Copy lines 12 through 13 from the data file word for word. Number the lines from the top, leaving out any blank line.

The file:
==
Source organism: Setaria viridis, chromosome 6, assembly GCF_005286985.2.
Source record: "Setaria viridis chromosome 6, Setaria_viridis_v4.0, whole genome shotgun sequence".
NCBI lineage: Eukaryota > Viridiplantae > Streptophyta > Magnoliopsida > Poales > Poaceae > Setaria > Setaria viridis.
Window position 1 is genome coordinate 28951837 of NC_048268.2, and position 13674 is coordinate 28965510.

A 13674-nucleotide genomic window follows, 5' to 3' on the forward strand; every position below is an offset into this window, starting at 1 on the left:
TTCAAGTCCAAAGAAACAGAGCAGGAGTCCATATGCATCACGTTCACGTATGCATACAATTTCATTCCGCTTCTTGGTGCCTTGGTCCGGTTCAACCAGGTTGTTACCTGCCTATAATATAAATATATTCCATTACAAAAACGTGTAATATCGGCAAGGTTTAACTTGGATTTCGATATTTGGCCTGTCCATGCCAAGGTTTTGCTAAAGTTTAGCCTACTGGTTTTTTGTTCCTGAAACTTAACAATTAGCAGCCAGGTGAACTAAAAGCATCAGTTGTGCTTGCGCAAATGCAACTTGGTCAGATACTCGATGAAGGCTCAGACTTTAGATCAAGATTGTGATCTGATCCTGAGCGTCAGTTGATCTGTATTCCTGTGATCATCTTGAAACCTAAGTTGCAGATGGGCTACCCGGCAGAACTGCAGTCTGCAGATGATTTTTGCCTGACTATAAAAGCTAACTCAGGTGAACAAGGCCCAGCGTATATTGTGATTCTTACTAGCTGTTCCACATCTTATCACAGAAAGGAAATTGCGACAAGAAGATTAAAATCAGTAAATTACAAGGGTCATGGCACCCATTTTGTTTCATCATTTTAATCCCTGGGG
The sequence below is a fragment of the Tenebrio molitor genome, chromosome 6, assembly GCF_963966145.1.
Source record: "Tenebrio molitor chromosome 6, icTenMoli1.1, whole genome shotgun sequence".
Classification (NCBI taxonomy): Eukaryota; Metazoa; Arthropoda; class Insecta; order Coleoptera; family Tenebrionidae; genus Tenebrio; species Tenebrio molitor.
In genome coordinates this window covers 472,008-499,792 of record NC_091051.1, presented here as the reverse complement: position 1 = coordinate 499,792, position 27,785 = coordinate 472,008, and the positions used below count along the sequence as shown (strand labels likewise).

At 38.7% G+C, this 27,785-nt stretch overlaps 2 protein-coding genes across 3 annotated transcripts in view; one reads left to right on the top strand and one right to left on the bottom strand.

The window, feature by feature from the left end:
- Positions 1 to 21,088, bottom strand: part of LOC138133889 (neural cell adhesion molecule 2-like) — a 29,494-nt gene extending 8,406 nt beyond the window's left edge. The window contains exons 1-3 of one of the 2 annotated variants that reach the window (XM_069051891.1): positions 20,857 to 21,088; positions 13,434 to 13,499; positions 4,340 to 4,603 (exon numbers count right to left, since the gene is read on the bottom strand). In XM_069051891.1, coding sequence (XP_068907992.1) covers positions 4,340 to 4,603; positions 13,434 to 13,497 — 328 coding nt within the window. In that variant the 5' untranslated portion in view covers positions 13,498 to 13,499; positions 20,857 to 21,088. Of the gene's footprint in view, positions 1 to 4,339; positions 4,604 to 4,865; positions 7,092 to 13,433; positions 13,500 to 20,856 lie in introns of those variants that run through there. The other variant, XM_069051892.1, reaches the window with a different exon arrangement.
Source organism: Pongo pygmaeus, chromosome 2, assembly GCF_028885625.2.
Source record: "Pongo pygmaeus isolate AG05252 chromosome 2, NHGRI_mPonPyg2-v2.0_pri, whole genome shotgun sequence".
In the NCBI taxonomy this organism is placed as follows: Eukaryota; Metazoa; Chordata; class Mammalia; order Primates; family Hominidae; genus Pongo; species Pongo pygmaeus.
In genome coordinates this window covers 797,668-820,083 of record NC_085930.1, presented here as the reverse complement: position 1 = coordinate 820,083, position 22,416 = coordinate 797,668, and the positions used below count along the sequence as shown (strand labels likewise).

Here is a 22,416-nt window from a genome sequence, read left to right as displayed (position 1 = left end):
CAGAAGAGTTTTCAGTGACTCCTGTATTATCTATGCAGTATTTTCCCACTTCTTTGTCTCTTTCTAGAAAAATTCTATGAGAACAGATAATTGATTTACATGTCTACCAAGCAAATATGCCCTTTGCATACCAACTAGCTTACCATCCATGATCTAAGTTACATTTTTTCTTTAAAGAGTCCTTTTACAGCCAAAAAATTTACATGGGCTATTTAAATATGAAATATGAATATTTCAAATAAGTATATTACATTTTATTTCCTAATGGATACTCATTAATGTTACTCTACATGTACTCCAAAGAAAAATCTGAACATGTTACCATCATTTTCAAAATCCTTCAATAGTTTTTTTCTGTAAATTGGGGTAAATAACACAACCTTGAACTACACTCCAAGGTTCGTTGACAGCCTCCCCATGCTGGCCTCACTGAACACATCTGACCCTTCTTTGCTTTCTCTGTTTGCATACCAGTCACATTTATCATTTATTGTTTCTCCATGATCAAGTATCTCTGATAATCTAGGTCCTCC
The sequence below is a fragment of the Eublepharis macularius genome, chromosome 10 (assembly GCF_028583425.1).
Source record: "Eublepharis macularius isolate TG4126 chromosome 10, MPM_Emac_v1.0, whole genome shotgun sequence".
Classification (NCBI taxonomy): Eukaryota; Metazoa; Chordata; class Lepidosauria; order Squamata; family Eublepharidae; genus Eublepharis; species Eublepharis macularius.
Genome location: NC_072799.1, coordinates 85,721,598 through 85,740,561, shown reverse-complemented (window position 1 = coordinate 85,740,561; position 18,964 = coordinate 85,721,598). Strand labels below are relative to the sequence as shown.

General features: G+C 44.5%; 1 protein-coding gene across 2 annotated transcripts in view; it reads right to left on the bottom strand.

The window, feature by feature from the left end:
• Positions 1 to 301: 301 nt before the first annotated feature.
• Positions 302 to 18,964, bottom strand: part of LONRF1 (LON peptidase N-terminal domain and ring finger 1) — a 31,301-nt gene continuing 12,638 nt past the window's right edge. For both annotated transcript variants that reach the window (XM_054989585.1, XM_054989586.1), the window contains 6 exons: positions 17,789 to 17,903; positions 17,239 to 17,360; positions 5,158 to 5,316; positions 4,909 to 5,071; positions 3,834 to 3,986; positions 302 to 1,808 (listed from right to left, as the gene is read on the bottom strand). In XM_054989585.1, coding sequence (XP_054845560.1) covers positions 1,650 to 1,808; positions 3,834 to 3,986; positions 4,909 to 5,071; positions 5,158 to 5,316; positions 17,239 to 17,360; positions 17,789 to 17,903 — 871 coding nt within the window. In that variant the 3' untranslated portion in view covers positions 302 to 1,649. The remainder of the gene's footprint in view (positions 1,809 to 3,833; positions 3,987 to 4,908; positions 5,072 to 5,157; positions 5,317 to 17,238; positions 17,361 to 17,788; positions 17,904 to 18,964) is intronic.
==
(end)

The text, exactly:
The window, feature by feature from the left end:
- Positions 1 to 21,088, bottom strand: part of LOC138133889 (neural cell adhesion molecule 2-like) — a 29,494-nt gene extending 8,406 nt beyond the window's left edge. The window contains exons 1-3 of one of the 2 annotated variants that reach the window (XM_069051891.1): positions 20,857 to 21,088; positions 13,434 to 13,499; positions 4,340 to 4,603 (exon numbers count right to left, since the gene is read on the bottom strand). In XM_069051891.1, coding sequence (XP_068907992.1) covers positions 4,340 to 4,603; positions 13,434 to 13,497 — 328 coding nt within the window. In that variant the 5' untranslated portion in view covers positions 13,498 to 13,499; positions 20,857 to 21,088. Of the gene's footprint in view, positions 1 to 4,339; positions 4,604 to 4,865; positions 7,092 to 13,433; positions 13,500 to 20,856 lie in introns of those variants that run through there. The other variant, XM_069051892.1, reaches the window with a different exon arrangement.